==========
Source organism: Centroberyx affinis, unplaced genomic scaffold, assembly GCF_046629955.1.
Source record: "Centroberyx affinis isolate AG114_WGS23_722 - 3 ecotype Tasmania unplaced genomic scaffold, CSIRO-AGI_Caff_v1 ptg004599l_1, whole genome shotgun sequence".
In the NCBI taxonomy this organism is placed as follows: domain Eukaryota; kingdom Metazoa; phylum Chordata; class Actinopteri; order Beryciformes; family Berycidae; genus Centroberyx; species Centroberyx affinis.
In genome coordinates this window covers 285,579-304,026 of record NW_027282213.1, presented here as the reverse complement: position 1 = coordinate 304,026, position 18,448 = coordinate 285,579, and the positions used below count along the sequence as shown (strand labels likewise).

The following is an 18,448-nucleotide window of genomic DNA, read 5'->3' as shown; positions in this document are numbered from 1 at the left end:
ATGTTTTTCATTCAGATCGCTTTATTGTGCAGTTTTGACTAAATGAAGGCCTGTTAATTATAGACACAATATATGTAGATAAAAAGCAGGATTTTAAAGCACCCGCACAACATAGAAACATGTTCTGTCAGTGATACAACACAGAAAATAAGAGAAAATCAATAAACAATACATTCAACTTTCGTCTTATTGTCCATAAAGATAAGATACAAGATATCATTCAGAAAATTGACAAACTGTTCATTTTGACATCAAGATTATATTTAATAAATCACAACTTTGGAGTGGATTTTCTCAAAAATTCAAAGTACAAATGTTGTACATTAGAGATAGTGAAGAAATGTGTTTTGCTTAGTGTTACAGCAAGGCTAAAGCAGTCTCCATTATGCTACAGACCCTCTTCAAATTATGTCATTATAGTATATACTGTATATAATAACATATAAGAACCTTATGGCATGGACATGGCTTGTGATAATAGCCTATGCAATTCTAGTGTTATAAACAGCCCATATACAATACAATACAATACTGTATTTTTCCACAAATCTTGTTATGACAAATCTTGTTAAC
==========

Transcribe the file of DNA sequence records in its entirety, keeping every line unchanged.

Source organism: Centroberyx affinis, unplaced genomic scaffold, assembly GCF_046629955.1.
Source record: "Centroberyx affinis isolate AG114_WGS23_722 - 3 ecotype Tasmania unplaced genomic scaffold, CSIRO-AGI_Caff_v1 ptg004599l_1, whole genome shotgun sequence".
In the NCBI taxonomy this organism is placed as follows: domain Eukaryota; kingdom Metazoa; phylum Chordata; class Actinopteri; order Beryciformes; family Berycidae; genus Centroberyx; species Centroberyx affinis.
In genome coordinates this window covers 285,579-304,026 of record NW_027282213.1, presented here as the reverse complement: position 1 = coordinate 304,026, position 18,448 = coordinate 285,579, and the positions used below count along the sequence as shown (strand labels likewise).

The following is an 18,448-nucleotide window of genomic DNA, read 5'->3' as shown; positions in this document are numbered from 1 at the left end:
ATGTTTTTCATTCAGATCGCTTTATTGTGCAGTTTTGACTAAATGAAGGCCTGTTAATTATAGACACAATATATGTAGATAAAAAGCAGGATTTTAAAGCACCCGCACAACATAGAAACATGTTCTGTCAGTGATACAACACAGAAAATAAGAGAAAATCAATAAACAATACATTCAACTTTCGTCTTATTGTCCATAAAGATAAGATACAAGATATCATTCAGAAAATTGACAAACTGTTCATTTTGACATCAAGATTATATTTAATAAATCACAACTTTGGAGTGGATTTTCTCAAAAATTCAAAGTACAAATGTTGTACATTAGAGATAGTGAAGAAATGTGTTTTGCTTAGTGTTACAGCAAGGCTAAAGCAGTCTCCATTATGCTACAGACCCTCTTCAAATTATGTCATTATAGTATATACTGTATATAATAACATATAAGAACCTTATGGCATGGACATGGCTTGTGATAATAGCCTATGCAATTCTAGTGTTATAAACAGCCCATATACAATACAATACAATACTGTATTTTTCCACAAATCTTGTTATGACAAATCTTGTTAAC